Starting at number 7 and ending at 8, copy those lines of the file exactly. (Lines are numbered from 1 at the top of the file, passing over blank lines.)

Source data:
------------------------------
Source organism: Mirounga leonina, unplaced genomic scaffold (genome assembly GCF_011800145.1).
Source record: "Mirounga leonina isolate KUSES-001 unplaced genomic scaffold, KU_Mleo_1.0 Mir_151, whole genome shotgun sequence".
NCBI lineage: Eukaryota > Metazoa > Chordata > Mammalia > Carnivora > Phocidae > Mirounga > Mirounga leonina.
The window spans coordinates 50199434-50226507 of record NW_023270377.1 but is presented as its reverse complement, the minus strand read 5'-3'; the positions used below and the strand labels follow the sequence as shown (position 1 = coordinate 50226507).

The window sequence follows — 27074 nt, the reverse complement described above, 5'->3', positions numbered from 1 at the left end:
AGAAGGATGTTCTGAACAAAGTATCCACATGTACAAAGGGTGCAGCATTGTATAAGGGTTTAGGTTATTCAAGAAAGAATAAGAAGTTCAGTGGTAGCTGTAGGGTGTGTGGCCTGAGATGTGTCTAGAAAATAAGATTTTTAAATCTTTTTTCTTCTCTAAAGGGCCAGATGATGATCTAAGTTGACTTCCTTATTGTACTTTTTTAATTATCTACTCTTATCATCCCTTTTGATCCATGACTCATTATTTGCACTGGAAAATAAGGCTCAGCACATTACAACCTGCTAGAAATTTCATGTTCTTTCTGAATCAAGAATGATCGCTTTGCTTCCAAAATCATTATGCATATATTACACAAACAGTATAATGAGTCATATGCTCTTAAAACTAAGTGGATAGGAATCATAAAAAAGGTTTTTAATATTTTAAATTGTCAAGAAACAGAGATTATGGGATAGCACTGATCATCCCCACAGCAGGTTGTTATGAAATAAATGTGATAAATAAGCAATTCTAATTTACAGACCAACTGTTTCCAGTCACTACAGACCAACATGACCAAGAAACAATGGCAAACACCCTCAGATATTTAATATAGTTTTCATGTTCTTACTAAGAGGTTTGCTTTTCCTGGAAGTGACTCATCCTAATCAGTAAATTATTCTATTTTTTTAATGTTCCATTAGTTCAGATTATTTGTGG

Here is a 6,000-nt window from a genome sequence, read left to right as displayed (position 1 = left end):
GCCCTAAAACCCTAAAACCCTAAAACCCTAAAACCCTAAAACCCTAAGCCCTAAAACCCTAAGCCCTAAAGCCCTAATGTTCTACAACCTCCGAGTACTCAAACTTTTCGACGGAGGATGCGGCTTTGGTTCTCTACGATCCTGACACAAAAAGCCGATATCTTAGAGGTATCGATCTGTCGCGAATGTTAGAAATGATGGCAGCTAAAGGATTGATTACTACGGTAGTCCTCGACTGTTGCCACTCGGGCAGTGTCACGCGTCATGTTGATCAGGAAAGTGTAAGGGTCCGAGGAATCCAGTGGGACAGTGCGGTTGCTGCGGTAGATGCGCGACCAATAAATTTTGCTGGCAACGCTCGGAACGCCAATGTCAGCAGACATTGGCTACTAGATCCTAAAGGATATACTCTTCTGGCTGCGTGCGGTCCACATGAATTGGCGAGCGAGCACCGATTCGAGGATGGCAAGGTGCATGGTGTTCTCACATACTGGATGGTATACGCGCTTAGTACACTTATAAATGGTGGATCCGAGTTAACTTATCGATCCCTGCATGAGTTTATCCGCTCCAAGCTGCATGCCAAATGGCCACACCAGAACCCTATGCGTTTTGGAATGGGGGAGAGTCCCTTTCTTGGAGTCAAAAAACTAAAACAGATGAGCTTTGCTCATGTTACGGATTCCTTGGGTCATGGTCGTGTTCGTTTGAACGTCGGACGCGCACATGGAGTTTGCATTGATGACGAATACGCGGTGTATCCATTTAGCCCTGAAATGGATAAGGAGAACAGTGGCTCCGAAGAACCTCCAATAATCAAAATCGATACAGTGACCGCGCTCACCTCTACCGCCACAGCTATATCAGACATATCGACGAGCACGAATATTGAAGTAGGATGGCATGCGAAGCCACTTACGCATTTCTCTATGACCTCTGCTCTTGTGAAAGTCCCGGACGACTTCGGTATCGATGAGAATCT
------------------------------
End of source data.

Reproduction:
Here is a 6,000-nt window from a genome sequence, read left to right as displayed (position 1 = left end):
GCCCTAAAACCCTAAAACCCTAAAACCCTAAAACCCTAAAACCCTAAGCCCTAAAACCCTAAGCCCTAAAGCCCTAATGTTCTACAACCTCCGAGTACTCAAACTTTTCGACGGAGGATGCGGCTTTGGTTCTCTACGATCCTGACACAAAAAGCCGATATCTTAGAGGTATCGATCTGTCGCGAATGTTAGAAATGATGGCAGCTAAAGGATTGATTACTACGGTAGTCCTCGACTGTTGCCACTCGGGCAGTGTCACGCGTCATGTTGATCAGGAAAGTGTAAGGGTCCGAGGAATCCAGTGGGACAGTGCGGTTGCTGCGGTAGATGCGCGACCAATAAATTTTGCTGGCAACGCTCGGAACGCCAATGTCAGCAGACATTGGCTACTAGATCCTAAAGGATATACTCTTCTGGCTGCGTGCGGTCCACATGAATTGGCGAGCGAGCACCGATTCGAGGATGGCAAGGTGCATGGTGTTCTCACATACTGGATGGTATACGCGCTTAGTACACTTATAAATGGTGGATCCGAGTTAACTTATCGATCCCTGCATGAGTTTATCCGCTCCAAGCTGCATGCCAAATGGCCACACCAGAACCCTATGCGTTTTGGAATGGGGGAGAGTCCCTTTCTTGGAGTCAAAAAACTAAAACAGATGAGCTTTGCTCATGTTACGGATTCCTTGGGTCATGGTCGTGTTCGTTTGAACGTCGGACGCGCACATGGAGTTTGCATTGATGACGAATACGCGGTGTATCCATTTAGCCCTGAAATGGATAAGGAGAACAGTGGCTCCGAAGAACCTCCAATAATCAAAATCGATACAGTGACCGCGCTCACCTCTACCGCCACAGCTATATCAGACATATCGACGAGCACGAATATTGAAGTAGGATGGCATGCGAAGCCACTTACGCATTTCTCTATGACCTCTGCTCTTGTGAAAGTCCCGGACGACTTCGGTATCGATGAGAATCT